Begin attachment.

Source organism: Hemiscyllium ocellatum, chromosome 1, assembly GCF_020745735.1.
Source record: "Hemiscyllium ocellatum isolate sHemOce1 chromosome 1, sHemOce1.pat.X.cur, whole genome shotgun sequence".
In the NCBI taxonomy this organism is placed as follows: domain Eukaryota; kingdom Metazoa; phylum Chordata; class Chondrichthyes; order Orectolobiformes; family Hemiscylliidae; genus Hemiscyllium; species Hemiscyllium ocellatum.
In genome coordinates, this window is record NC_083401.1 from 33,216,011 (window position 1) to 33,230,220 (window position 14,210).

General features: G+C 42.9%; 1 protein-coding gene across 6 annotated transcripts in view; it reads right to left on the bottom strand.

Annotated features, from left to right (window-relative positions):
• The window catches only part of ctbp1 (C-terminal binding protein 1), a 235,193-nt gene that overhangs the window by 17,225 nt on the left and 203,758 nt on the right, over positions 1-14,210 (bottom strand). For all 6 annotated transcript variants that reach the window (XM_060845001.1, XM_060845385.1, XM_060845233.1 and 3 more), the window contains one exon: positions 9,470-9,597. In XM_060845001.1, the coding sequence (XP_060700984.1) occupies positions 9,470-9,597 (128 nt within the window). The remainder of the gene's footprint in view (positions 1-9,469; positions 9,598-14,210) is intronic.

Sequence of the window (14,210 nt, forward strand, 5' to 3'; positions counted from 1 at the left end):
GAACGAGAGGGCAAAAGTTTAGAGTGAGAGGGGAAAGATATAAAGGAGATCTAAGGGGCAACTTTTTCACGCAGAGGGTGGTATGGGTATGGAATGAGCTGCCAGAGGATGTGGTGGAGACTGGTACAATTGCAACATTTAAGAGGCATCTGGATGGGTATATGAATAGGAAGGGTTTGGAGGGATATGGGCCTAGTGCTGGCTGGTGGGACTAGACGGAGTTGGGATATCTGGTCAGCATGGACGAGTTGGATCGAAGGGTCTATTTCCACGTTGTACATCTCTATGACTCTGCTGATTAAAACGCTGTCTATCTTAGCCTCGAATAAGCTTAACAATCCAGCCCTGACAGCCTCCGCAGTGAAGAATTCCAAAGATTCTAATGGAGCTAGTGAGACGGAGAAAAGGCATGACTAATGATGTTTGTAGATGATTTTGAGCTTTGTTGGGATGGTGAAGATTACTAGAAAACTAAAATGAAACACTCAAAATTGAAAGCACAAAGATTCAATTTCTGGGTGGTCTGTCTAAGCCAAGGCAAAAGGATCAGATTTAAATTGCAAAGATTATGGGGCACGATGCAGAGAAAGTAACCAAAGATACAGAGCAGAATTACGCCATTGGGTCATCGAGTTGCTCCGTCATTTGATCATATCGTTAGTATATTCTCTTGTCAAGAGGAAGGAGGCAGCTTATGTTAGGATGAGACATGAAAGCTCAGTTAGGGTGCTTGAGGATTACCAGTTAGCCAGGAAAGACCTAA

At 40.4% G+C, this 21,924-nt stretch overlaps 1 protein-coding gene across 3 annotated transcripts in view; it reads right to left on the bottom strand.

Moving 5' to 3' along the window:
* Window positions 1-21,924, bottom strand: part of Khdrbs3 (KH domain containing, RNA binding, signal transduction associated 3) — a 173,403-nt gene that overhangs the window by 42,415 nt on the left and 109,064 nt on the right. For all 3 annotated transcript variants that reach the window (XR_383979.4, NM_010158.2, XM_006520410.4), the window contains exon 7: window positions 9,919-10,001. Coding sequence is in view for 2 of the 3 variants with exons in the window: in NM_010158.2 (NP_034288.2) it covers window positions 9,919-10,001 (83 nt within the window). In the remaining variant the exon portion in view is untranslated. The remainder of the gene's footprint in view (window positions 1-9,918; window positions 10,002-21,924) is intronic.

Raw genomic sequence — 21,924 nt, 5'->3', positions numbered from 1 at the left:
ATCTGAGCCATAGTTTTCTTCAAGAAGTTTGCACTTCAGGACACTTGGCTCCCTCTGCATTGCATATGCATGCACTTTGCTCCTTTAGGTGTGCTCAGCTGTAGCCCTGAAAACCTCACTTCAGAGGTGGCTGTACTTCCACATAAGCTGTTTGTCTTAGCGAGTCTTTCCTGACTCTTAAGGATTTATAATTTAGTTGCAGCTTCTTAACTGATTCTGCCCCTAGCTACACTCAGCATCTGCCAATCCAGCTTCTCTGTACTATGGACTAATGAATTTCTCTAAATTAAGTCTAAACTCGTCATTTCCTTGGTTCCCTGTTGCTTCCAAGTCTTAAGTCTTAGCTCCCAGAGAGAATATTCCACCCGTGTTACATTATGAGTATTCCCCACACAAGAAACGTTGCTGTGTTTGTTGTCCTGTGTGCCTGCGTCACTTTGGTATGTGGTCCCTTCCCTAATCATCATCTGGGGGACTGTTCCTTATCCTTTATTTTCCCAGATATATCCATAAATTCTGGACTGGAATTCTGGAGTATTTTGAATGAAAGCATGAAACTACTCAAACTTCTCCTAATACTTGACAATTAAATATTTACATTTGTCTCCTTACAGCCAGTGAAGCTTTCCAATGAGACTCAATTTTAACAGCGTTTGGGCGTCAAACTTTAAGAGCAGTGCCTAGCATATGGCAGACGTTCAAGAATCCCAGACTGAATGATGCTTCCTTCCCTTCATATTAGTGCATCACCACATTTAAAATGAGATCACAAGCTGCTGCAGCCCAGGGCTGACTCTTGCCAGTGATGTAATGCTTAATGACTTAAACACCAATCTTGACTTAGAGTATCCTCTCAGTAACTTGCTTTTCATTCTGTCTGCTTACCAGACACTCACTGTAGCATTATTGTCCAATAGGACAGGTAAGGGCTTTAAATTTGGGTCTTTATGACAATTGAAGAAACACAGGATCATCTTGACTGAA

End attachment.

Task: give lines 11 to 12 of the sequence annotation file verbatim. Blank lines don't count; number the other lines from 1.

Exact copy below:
Moving 5' to 3' along the window:
* Window positions 1-21,924, bottom strand: part of Khdrbs3 (KH domain containing, RNA binding, signal transduction associated 3) — a 173,403-nt gene that overhangs the window by 42,415 nt on the left and 109,064 nt on the right. For all 3 annotated transcript variants that reach the window (XR_383979.4, NM_010158.2, XM_006520410.4), the window contains exon 7: window positions 9,919-10,001. Coding sequence is in view for 2 of the 3 variants with exons in the window: in NM_010158.2 (NP_034288.2) it covers window positions 9,919-10,001 (83 nt within the window). In the remaining variant the exon portion in view is untranslated. The remainder of the gene's footprint in view (window positions 1-9,918; window positions 10,002-21,924) is intronic.